“Editing Scandal/The Scandals of Editing: Questionable Incest in Der Mann ohne Eigenschaften,” German Graduate Student Conference, “Skandal!”, Columbia University, February 2007.
The original ending considered too scandalous for publication, Thomas Mann was requested to change his last line of his short story of incest, “Wälsungenblut.” Editors are now confronted with two easily identifiable, if not necessarily easily interpreted, variants and must decide which ending to include as the original, which to footnote, or whether to footnote the second at all. This decision, though crucial, pales in comparison with the ones facing the editor of Robert Musil’s story of possible sibling incest, Der Mann ohne Eigenschaften. Musil died without completing his massive work and the manuscripts that remain offer a number of potential endings. This proliferation of possiblities creates problems for the editors and translator who must present a reading of the ending, or endings, of his work. If translating or editing can be viewed as an attempt to represent a work as close as possible to the original author’s idea of it, the editor of Musil’s work faces a particularly complicated and frustrating situation. Musil, as far as we know, had not drawn any definite conclusions on what he would do and even contemplated that the completion of his task might be impossible, that a conclusion might oppose the nature of the project itself. Whatever editors decide will limit and change the scope Musil’s work, while leaving the work with innumerable endings limits the work’s comprehensibility and defeats the point of editing (and number of readers).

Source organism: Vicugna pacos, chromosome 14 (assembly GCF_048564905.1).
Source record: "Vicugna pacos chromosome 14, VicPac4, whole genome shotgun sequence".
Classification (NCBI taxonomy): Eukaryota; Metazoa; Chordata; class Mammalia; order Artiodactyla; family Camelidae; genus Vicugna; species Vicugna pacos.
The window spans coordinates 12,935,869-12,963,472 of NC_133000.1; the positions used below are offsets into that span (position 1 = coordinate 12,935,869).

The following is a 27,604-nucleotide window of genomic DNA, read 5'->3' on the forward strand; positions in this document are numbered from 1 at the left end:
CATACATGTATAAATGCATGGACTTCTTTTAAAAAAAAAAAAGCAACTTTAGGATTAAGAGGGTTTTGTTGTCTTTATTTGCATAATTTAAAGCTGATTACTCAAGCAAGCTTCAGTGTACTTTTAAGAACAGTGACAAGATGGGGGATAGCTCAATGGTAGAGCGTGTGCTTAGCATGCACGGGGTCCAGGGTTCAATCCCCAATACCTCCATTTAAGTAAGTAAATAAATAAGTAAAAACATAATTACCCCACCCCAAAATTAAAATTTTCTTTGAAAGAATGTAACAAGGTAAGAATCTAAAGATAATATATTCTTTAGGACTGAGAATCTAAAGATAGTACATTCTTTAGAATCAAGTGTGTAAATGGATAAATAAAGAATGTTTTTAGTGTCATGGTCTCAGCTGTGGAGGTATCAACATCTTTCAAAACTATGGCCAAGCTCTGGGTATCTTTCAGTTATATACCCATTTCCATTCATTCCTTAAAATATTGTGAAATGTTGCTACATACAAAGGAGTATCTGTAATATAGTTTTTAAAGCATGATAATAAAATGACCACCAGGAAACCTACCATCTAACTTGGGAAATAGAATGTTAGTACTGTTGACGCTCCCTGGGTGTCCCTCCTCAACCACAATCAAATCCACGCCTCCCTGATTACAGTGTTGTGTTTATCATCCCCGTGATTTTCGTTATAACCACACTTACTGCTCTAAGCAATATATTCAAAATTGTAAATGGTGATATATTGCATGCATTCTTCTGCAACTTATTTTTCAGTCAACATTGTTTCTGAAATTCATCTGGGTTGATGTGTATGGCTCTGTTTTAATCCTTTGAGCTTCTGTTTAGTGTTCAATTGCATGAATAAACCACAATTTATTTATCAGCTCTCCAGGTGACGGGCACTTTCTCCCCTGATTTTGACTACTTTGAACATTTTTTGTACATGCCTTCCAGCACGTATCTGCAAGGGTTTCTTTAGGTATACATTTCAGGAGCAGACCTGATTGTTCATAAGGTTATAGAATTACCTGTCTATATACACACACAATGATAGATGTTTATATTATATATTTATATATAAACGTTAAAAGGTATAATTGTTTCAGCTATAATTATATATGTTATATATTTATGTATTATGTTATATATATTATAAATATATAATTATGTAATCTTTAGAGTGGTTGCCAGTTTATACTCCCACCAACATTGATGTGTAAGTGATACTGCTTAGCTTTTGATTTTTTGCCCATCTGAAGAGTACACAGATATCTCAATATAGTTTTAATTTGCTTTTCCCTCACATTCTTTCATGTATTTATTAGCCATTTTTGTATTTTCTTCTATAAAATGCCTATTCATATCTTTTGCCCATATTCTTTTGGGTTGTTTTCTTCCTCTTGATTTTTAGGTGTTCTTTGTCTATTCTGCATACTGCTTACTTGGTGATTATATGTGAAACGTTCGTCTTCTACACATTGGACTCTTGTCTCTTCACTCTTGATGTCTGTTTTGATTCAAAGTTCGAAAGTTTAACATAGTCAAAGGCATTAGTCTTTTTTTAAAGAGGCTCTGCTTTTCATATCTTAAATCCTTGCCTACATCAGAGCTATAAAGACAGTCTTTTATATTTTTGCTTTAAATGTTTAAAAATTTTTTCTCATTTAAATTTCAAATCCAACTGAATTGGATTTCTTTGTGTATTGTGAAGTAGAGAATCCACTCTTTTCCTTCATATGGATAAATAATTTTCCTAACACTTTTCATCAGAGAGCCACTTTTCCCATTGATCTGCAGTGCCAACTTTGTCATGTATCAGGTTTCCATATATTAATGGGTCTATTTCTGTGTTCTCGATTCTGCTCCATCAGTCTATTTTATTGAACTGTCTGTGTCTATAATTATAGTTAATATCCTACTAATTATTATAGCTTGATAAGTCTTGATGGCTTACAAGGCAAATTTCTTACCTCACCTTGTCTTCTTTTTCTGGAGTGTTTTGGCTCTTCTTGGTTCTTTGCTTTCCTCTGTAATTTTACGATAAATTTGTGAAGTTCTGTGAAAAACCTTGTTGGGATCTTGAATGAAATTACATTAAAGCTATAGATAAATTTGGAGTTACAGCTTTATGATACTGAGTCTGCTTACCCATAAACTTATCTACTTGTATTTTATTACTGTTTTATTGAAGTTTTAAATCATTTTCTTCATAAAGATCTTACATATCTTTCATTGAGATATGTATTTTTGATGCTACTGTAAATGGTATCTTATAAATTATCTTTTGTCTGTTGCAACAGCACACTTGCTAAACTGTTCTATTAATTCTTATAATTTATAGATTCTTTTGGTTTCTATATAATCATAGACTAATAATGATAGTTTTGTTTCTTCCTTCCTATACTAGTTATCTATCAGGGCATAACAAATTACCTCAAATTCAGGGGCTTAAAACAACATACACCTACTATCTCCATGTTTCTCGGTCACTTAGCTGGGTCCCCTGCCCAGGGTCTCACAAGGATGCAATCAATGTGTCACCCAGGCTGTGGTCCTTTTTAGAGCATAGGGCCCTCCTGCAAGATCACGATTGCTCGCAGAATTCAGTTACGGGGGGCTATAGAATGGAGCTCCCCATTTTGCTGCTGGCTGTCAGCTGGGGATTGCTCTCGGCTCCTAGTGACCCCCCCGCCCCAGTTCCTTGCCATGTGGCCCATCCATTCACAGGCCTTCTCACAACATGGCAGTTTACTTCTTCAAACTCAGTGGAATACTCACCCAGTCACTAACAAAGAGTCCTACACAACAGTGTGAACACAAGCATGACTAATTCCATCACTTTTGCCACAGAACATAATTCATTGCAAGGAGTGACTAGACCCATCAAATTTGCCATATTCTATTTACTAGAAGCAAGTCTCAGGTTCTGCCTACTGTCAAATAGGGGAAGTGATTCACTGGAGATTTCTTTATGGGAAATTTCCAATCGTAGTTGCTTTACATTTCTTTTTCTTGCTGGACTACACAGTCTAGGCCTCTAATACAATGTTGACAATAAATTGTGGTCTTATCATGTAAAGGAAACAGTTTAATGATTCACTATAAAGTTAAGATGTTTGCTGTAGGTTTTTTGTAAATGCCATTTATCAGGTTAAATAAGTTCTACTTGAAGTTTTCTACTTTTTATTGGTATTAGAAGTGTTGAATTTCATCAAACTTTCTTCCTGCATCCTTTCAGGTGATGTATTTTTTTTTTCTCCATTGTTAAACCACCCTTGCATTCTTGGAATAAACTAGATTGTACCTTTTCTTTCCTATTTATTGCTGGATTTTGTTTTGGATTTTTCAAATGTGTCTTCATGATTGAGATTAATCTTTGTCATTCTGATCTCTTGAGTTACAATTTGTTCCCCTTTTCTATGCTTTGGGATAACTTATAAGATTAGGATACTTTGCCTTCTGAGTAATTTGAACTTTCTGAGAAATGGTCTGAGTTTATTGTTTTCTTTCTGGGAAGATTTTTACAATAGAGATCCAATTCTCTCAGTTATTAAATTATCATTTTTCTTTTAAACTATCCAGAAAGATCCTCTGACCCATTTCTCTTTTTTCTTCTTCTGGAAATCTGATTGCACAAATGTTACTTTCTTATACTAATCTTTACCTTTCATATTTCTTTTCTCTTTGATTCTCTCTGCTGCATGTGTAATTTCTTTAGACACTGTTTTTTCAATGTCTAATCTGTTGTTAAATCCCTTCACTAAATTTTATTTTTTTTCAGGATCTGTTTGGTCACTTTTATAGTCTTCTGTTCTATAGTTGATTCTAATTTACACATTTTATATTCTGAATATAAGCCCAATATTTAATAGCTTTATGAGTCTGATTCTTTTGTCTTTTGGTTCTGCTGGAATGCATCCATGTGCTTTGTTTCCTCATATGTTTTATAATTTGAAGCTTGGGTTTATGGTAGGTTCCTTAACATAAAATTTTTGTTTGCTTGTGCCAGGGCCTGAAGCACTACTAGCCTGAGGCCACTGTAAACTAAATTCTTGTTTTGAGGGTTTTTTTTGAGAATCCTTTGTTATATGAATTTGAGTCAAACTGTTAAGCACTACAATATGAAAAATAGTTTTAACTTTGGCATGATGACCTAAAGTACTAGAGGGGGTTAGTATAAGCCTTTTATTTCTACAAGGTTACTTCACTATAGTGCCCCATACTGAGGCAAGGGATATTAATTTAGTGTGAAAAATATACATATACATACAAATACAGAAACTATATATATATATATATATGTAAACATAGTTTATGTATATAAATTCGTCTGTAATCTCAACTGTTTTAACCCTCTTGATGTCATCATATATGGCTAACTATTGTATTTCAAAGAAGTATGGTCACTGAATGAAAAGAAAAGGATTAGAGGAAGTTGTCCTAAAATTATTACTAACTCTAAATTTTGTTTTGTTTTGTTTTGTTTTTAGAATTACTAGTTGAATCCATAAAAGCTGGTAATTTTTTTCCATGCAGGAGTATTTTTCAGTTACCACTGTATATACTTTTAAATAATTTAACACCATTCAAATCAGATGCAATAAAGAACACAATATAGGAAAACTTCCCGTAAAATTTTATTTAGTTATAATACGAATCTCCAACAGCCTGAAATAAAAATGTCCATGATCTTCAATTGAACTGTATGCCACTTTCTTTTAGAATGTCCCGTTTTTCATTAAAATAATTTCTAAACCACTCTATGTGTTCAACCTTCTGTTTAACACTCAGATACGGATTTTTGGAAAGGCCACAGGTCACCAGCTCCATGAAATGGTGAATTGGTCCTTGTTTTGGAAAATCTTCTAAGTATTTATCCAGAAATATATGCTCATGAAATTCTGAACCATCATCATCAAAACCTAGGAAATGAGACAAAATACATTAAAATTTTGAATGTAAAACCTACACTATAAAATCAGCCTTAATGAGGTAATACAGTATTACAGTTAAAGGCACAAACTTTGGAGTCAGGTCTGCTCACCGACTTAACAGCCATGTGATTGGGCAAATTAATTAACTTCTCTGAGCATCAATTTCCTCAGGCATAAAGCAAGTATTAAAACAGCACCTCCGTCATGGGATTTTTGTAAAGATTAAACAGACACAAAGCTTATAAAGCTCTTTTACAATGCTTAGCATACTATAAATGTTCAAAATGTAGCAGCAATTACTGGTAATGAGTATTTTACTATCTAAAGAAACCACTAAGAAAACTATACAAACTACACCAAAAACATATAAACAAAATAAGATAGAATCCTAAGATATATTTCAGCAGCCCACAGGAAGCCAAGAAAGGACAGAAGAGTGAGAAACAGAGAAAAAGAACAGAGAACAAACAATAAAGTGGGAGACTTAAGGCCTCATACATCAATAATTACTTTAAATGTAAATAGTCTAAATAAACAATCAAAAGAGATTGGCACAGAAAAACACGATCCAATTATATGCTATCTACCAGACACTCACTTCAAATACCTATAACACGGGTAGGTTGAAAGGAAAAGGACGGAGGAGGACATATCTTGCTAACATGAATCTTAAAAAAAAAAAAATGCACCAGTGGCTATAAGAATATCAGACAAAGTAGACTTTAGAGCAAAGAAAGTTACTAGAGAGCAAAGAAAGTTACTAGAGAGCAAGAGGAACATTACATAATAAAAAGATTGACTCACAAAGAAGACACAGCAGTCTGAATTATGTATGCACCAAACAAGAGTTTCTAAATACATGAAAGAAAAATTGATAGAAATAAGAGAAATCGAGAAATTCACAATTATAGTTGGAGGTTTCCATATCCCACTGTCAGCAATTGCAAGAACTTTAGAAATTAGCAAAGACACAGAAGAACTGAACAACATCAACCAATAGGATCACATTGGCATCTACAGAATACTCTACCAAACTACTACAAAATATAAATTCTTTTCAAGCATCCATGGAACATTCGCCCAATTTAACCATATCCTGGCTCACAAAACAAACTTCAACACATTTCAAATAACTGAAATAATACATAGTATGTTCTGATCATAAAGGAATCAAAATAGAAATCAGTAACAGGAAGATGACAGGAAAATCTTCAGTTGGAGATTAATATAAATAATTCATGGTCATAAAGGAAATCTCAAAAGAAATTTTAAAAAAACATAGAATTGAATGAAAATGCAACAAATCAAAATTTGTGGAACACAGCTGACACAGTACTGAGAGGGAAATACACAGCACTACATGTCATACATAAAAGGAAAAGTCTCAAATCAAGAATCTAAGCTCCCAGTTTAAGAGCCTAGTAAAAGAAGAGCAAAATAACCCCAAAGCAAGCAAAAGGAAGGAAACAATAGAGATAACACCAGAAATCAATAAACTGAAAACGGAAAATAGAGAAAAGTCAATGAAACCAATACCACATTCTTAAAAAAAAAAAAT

More so than with most works, editors and translators have often been held directly responsible for Musil’s reception. Ending with Ulrich and Agathe having sex, seemed “novelettish” to some critics and to prove that Musil’s work could not finish in any satisfactory fashion. In contrast, other critics have complained when offered a more mystical ending, claiming it misrepresents Musil’s project. Passionless, distanced and ironic, Ulrich comes closest to feeling something he could posit as “true” or passionate through his sister and his love for her is closely connected to his potential to produce. Ulrich’s hesitation to sleep with his sister can be connected to his decision to not, or inability to, create. But, in the ending in which Agathe and Ulrich consummate their love, Ulrich does not necessarily feel completion for long and is certainly not spurred to write or create because of it. Incest can be seen, as so many things in Ulrich’s life, as an explored dead-end and, therefore, not an ending at all. I will address why incest is a particularly powerful mode with which to discuss producation and how diverse readings of Ulrich and Agathe’s love relate to Musil’s artistic project, including how several critics have interpreted the conclusions with which they have been presented.